The report about his sudden fits of anger, his greed, and his debauchery, are probably derived from a very impure source: Athenaeus and Diogenes Laërtius can adduce as authority for them scarcely anything more than some abuse in certain letters of Dionysius the Younger, who was banished by Dion, with the cooperation of Speusippus. Having been selected by Plato as his successor as the leader (scholarch) of the Academy, he was at the head of the school for only eight years (347-339 BC.). He died, it appears, of a lingering paralytic illness, presumably a stroke. He was succeeded as the head of the school by Xenocrates.
With Plato, moreover, he distinguished between that which is the object of thought, and that which is the object of sensuous perception, between the cognition of the reason and sensuous perception. He tried, however, to show how perception can be taken up and transformed into knowledge, by the assumption of a perception, which, by participation in rational truth, raises itself to the rank of knowledge. By this he seems to have understood an immediate, (in the first instance aesthetic), mode of conception; since he appealed, in support of this view, to the consideration that artistic skill has its foundation not in sensuous activity, but in an unerring power of distinguishing between its objects, that is, in a rational perception of them.
Speusippus made still more kinds of substance, beginning with the One, and assuming principles for each kind of substance, one for numbers, another for spatial magnitudes, and then another for the soul; and by going on in this way he multiplies the kinds of substance.Nevertheless Speusippus also must have recognised something common in those different kinds of substances, inasmuch as, firstly, he set out from the absolute One, and regarded it as a formal principle which they had in common, and, secondly, he appears to have assumed that multitude and multiformity was a common primary element in their composition. But it is only the difficulties which led him to make this and similar deviations from the Platonist doctrine, of which we can get any clear idea, not the way in which he thought he had avoided those difficulties by distinguishing different kinds of principles. The criticism of Aristotle, directed apparently against Speusippus, shows how little satisfied he was with the modification of the original Platonist doctrine.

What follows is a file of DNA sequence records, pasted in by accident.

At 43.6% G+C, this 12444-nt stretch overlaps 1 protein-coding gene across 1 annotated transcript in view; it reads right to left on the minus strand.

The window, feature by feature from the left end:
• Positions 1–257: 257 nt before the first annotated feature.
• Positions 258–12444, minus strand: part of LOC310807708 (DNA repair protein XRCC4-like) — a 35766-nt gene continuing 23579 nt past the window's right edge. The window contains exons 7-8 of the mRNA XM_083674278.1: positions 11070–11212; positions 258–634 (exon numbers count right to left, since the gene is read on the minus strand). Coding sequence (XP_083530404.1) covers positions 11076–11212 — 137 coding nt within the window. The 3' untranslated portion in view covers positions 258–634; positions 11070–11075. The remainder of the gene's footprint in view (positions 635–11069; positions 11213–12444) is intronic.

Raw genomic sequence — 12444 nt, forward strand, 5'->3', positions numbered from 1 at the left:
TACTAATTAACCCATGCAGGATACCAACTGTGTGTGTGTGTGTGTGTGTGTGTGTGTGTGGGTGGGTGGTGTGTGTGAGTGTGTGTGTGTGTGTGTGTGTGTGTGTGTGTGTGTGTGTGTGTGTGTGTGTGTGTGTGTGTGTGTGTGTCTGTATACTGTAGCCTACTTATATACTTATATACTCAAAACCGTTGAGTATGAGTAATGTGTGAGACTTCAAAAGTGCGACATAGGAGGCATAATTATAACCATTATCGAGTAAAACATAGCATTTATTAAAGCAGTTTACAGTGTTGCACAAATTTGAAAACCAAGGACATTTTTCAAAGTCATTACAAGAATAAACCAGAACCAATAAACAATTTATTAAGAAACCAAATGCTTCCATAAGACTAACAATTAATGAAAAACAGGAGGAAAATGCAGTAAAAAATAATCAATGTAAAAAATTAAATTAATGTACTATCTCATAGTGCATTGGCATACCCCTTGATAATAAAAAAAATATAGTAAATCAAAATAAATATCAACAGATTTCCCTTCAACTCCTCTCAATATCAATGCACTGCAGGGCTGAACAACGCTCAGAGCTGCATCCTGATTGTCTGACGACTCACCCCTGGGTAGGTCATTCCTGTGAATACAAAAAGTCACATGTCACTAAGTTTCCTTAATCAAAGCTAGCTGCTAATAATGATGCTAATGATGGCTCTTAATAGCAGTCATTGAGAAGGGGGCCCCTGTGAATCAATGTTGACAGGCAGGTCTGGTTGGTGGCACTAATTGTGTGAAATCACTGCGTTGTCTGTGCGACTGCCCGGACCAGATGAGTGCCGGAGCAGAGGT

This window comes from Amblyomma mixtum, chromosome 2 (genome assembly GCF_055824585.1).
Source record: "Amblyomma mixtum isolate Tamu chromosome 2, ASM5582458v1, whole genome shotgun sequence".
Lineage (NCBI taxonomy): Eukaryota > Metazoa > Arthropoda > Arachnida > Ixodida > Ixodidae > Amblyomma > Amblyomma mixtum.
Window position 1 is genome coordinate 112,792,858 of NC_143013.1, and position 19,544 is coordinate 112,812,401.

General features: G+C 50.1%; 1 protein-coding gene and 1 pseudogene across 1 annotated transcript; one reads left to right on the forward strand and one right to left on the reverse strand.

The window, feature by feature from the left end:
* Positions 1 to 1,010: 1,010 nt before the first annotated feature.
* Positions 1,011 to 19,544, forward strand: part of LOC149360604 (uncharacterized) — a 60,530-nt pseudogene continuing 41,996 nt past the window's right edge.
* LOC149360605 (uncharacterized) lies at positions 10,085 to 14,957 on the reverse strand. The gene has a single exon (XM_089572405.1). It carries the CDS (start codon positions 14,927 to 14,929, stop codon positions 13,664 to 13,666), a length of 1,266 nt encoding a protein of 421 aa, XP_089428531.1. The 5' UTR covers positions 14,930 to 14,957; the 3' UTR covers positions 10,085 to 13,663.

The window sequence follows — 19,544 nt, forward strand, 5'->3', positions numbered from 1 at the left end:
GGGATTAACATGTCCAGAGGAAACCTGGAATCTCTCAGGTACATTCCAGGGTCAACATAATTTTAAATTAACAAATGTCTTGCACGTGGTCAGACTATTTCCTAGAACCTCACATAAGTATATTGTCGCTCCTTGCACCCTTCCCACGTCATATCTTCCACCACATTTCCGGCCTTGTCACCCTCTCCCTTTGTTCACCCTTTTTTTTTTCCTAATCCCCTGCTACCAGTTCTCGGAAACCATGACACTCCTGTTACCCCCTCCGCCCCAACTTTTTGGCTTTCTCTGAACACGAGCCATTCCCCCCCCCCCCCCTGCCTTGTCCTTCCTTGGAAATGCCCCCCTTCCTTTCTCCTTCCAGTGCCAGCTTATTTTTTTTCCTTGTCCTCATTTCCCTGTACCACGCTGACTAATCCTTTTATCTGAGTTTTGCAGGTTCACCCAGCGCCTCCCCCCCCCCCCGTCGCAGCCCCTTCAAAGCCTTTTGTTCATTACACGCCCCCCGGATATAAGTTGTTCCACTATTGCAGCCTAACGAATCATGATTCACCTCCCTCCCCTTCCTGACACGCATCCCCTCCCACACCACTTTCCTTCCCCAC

With this deviation from Plato's doctrine is connected another which takes a wider range. As the ultimate principle, Speusippus would not, with Plato, recognise the Good, but, with others, (who doubtless were also Platonists), going back to the older Theologi, maintained that the principles of the universe were to be set down as causes of the good and perfect, but were not the good and perfect itself, which must rather be regarded as the result of generated existence, or development, just as the seeds of plants and animals are not the fully formed plants or animals themselves.
Speusippus [supposes] that supreme beauty and goodness are not present in the beginning, because the beginnings both of plants and of animals are causes, but beauty and completeness are in the effects of these.
The ultimate principle he designated, like Plato, as the absolute One, but it was not to be regarded as an existing entity, since all entities can only be the result of development. When, however, with the Pythagoreans, he reckoned the One in the series of good things, he probably conceived it only in its opposition to the Many, and wished to indicate that it was from the One and not from the Many, that the good and perfect is to be derived. Nevertheless Speusippus seems to have attributed vital activity to the primordial Unity, as inseparably belonging to it, probably in order to explain how it could grow, by a process of self-development, into the good, spirit, etc.; for spirit also he distinguished from the one, as well as from the good; and the good from pleasure and pain. Less worthy of notice is the attempt by Speusippus to find a more suitable expression for the material principle, the indefinite duality of Plato; and his Pythagorizing mode of treating the doctrine of numbers which we can see in the extracts of his treatise on the Pythagorean numbers.